Edinburgh Tram Inquiry: Where did it all go wrong?

Tuesday September 19th 2023

Edinburgh Tram St Andrews Square

Written by Local Democracy Reporter, Donald Turvill

As the findings of the inquiry into Edinburgh’s tram project are set to be published, almost nine years after the investigation was first announced, we take a look back at the city’s most controversial and costly construction projects and speak to some of those who were involved.

There was applause as the first tram rolled out of Gyle station, while onboard the passengers who had bagged a coveted ticket enjoyed what was described as a carnival atmosphere.

The bright clear morning in May 2014 was a landmark for the city as trams once again started taking paying customers – the first time in 58 years they had rattled through the ancient city.

The cheering and clapping that greeted the event was for many an expression of relief rather than celebration. There was no official opening, no grand ribbon cutting – and after years of disputes over contracts, resulting in a single tram line that was horribly over budget and behind schedule, it wasn’t hard to see why.

“This was not a celebration, it was an embarrassment for the city,” former Labour councillor and transport convener Lesley Hinds said.

Just three years earlier frayed councillors were feeling the heat over the project – and came close to cancelling it entirely.

On a Thursday morning in summer 2011, the city’s leaders had gathered to discuss how to rescue the city’s then half-built tramway.

Already it was more than £200 million over budget, despite being significantly scaled-back two years earlier – and then again just weeks prior.

But surely, locals thought, the botched construction of the ever-shrinking line which had ground the city centre to a standstill and devastated businesses along the troubled route couldn’t get any more shambolic?

Unfortunately for the people of Edinburgh, it could.

“It was a momentous meeting; it was shocking,” the Greens’ Steve Burgess remembers of that August day 12 years ago.

In the Main Council Chamber, there was a white elephant in the room. Was it time to cut losses and abandon the project altogether? Regardless of what happened next, the city council had already “failed the public and its staff,” trade union representatives said at the meeting.

Following a debate and four rounds of voting members settled on slashing another 11 stops off the line – in addition to the 10 which had previously been cut – to save £55m.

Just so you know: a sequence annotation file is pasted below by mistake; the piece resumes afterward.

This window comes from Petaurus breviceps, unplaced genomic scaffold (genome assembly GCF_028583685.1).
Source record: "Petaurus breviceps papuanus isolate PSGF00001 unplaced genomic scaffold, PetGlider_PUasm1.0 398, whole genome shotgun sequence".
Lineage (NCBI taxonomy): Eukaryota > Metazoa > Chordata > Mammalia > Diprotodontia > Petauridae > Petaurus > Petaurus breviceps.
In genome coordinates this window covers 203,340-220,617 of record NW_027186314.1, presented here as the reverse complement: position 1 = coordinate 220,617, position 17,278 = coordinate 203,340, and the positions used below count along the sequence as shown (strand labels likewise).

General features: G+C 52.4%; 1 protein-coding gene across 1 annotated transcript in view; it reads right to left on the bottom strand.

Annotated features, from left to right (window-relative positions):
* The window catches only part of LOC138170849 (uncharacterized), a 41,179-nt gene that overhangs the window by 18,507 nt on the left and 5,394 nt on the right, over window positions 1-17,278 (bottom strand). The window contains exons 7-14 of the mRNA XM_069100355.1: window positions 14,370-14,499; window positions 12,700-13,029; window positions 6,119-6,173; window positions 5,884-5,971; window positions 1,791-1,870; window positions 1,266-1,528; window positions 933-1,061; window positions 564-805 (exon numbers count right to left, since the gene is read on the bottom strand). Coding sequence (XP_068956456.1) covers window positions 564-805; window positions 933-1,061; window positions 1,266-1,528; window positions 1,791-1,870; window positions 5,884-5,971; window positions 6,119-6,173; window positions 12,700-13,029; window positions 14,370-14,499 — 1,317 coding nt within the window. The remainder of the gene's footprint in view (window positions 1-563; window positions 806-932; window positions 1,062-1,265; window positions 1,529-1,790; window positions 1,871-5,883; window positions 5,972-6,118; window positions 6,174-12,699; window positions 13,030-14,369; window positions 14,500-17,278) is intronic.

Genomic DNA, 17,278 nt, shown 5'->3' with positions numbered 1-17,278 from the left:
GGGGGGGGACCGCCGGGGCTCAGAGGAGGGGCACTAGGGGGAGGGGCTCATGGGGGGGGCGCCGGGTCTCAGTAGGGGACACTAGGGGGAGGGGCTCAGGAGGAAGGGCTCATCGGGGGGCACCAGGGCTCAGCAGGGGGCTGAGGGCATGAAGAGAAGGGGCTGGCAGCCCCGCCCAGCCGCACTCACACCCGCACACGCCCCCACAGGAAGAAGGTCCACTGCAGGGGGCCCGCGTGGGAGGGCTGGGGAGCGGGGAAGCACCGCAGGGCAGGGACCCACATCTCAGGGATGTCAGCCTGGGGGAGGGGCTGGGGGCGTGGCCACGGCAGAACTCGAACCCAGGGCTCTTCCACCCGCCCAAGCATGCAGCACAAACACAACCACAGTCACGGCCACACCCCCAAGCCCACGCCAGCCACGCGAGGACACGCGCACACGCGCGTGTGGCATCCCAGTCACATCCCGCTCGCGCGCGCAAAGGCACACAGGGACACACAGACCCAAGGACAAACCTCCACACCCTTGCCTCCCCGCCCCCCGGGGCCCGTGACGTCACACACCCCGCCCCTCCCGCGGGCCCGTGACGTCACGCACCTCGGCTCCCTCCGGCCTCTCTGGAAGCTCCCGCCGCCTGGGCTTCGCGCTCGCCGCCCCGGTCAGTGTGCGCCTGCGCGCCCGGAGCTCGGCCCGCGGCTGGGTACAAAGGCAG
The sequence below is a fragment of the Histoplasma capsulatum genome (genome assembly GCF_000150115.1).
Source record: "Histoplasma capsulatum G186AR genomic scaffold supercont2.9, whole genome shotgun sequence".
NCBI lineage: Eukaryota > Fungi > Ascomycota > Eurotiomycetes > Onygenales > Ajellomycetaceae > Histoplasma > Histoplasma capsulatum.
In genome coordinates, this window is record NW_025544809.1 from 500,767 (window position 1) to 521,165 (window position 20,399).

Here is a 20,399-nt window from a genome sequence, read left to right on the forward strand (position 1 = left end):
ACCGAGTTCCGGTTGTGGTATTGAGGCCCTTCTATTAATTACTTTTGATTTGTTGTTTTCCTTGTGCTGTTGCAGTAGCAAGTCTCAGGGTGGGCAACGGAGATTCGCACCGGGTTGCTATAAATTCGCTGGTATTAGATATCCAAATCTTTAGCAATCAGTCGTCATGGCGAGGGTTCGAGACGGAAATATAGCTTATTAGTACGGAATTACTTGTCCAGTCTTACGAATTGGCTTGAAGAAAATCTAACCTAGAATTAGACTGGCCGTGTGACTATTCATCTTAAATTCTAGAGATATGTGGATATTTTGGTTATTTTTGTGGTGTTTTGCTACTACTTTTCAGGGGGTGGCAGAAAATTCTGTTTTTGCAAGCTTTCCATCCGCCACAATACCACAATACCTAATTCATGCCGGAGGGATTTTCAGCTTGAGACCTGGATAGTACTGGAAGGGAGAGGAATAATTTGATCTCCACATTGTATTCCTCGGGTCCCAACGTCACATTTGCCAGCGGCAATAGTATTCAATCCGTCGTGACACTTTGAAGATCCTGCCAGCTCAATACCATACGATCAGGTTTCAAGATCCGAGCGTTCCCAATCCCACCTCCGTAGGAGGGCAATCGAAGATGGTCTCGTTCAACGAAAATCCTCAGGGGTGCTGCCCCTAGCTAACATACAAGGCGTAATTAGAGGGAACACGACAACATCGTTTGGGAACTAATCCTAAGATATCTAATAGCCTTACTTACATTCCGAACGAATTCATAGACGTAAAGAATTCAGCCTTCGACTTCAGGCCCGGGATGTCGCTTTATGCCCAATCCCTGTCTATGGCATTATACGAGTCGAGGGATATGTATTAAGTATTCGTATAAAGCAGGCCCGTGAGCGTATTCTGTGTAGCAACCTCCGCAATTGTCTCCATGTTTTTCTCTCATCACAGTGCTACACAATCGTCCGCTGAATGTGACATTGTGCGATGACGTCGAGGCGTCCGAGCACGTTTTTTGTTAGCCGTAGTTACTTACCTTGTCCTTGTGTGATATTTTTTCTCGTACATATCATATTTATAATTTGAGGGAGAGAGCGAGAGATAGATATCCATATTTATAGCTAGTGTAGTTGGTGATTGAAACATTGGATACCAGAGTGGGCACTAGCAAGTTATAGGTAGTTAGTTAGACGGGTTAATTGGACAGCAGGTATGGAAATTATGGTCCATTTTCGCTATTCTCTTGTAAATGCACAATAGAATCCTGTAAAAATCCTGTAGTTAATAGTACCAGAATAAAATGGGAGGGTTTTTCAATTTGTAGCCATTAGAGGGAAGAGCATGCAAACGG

Trams would now only run between the airport and Haymarket – meaning they wouldn’t even reach the city centre. The grim announcement followed a similar one just two weeks earlier that they wouldn’t reach Leith, leaving residents who had put up with years of disruption and were previously told that a modern, exciting transportation system would play a major role in the area’s regeneration left with nothing.

“It was just unbelievable – unthinkable,” Cllr Burgess said of the decision which was backed by 25 votes to 19, with 13 abstentions.

For one City Centre ward councillor, this was when everything began to “career out of control” to the point it wasn’t clear if saving the illusive tram scheme would be possible at all.

“We really didn’t know which way was up,” the Conservatives’ Jo Mowat said. “The whole thing was just ruinously embarrassing. It was quite horrendous, and had been so awful up to that point because we’d closed Princes Street twice, people couldn’t get across the road and businesses were going bust.”

Of course, the plan to further truncate the line would never come to pass, as within days of the jaw-dropping vote at the City Chambers the council was forced into a u-turn by the SNP-led Scottish Government, which had opposed the trams from the start, as it threatened to hold back £72m needed to progress works.

Within days, the u-turn was complete as it was announced the terminus would be St Andrew Square as previously planned. Eventually this was changed to York Place around the corner.

And as the money ran out the council had to take out a £231m loan to finish the job.

Just weeks later, Princes Street, after being shut to traffic for almost a year during initial disastrous track-laying works in 2009, was closed for another 10 months and ripped up again to repair crumbling tarmac around the newly-laid tracks.

The state of the capital’s main thoroughfare – peppered with “World War One trenches,” as Cllr Burgess recalled – will be, for many, the image that sticks in the mind from that torrid time when it seemed the city’s tram nightmare might never end.

It was, as one outgoing city transport boss famously put it, “hell on wheels”.

But at last, the cursed project was on course for completion – with a final £776m budget and 2014 completion date set.